Lung NK cells account for approximately 1020% of local lymphocytes and have migrated to the lungs from bone marrow.42 These cells exhibit the phenotype of the CD56dim CD16+ subset and are located in the parenchyma.43 Lung NK cells show major differences in phenotype and function to those from other tissues and, for example, KIR-positive NK cells and differentiated CD57+ NKG2A cells are found in higher numbers in the lungs compared to matched peripheral blood.37,38 In vivo, human lung NK cells respond poorly to activation by target cells in comparison to peripheral blood NK cells, most likely due to suppressive effects of alveolar macrophages and soluble factors in the fluid of the lower respiratory tract.44 The presence of hypofunctional NK cells seems to regulate the pulmonary homeostasis in the presence of constantly irritation by environmental and autologous antigens.

Unlike other tissues, the lung NK cell diversity and its acquisition have been very little studied, especially regarding the resident lung populations. Although the majority of lung NK cells are of a non-tissue-resident phenotype, a small CD56bright CD49a+ lung NK cell subset has been found.45 NK cell diversity occurs for the main resident population within the lung, namely CD49a+CD56bright CD16 NK cells that can be split into four different resident subpopulations according to the residency markers CD69 and CD103.47 The CD69+CD103+ subset is the most important as compared to single positive or double negative subsets. The respective significance of these subsets in terms of ontogeny, differentiation, or functionality remains to be characterized.

The CD16 NK cells in the human lung comprises a heterogeneous cell population and the CD69+CD49a+CD103 and CD69+CD49a+CD103+ tissue-resident NK cells are clearly distinct from other NK cell subsets in the lung and other tissues, whereas CD69spCD16 NK cells (lacking expression of CD49a and/or CD103) largely represent conventional CD69CD16 NK cells.47 Furthermore, lung tissue-resident NK cells are functionally competent and constitute a first line of defense in the human lung. Protein and gene expression signatures of CD16 NK cell subsets correlated with distinct patterns of expression of CD69, CD49a, and CD103 and corroborated the CD69+CD49a+CD103 and CD69+CD49a+CD103+ NK cells as tissue-resident NK cells.48 In contrast, CD69spCD16 NK cells are more similar to CD69CD16 NK cells and showed lower expression of genes associated with tissue-residency.

On the course of NK cell differentiation less differentiated NK cells are hypofunctional but respond stronger to cytokine stimulation and more differentiated NK cells exert more potent ADCC-dependent cell killing.46,49 The early activation antigen CD69 is expressed on a wide range of tissue-resident lymphocytes, including T cells and NK cells, and promotes retention of the cells in the tissue.38,50 Highly differentiated and hypofunctional CD69+ CD56dim CD161+ NK cells constitute the dominant NK cell population in the human lung. In summary, these results indicate that the human lung is mainly populated by NK cells migrating between lung and blood, rather than by CD69-positive tissue-resident cells. The mechanisms controlling this distribution of the lymphocyte populations is not known but may comprise changes in the homing of NK cells, increased apoptosis of NK cells and increased expansion or recruitment of tissue-resident T cells.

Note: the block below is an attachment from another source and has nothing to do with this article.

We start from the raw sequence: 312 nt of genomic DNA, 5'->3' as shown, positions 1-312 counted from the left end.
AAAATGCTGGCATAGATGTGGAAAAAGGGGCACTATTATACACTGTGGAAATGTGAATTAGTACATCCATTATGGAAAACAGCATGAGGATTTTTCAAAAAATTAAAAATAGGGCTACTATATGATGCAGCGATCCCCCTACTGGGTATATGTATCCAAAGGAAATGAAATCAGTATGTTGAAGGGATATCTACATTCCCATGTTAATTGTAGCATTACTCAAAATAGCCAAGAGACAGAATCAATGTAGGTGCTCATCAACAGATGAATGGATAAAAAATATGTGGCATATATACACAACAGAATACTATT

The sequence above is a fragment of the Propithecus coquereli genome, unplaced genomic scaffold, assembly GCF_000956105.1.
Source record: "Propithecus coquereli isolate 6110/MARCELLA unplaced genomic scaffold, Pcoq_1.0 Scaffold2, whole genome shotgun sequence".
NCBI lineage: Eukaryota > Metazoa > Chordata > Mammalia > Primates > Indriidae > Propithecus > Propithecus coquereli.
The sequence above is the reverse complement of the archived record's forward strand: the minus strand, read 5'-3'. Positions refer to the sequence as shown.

Although the incidence of lung cancer is declining, the survival rates remain poor due to a lack of early detection and only recent progress in targeted cancer therapies that are still only feasible for a limited subpopulation of patients.51,52 The host of immune cells involved in lung cancer include CD4+ and CD8+ T lymphocytes, neutrophils, monocytes, macrophages, innate lymphoid cells (ILCs), dendritic cells and NK cells. In lung cancer patients, peripheral NK cell cytotoxicity and INF- production was reported to be reduced.5356 Especially, a lower cytotoxic activity in NK cells was observed in smokers due to the suppression of the induction of IL-15 and IL-15-mediated NK cell functions in human PBMCs.57 Furthermore, the granzyme B release by NK cells from lung cancer tissue is lower compared to adjacent normal tissue.58 Additionally, peripheral NK cells of NSCLC patients are present in lower cell numbers and display a distinctive receptor expression with downregulation of NKp30, NKp80, CD16, DNAM1, KIR2DL1, and KIR2DL2, but upregulation of NKp44, NKG2A, CD69, and HLA-DR. Furthermore, low levels of IFN- and CD107a result in impaired cytotoxicity and promotion of tumor growth.54,59,60 The CD56bright CD16-NK cell subset is highly enriched in the tumor infiltrate and show activation markers, including NKp44, CD69, and HLA-DR.5961 However, the release of soluble factors by NSCLC tumor cells inhibit the activity of granzyme B and perforin and the induction of IFN- in intratumoral NK cells and suggest a local inhibition of NK cells by the NSCLC TME.62 T cell immune checkpoint molecules programmed cell death 1 (PD-1), cytotoxic T lymphocyte antigen 4 (CTLA4), lymphocyte activation gene 3 protein (LAG3) and TIM3 are expressed by subpopulations of NK cells and might reduce NK antitumor responses. In solid tumors, vascular supply may be ineffective causing hypoxia and low nutrient levels in the TME that may impair NK cell metabolism and antitumor cytotoxicity as demonstrated in lung experimental animal models.63,64 Additionally, the CD56bright CD16- NK cells enhance protumor neoangiogenesis through secretion of VEGF, placental growth factor and IL-8/CXCL8.65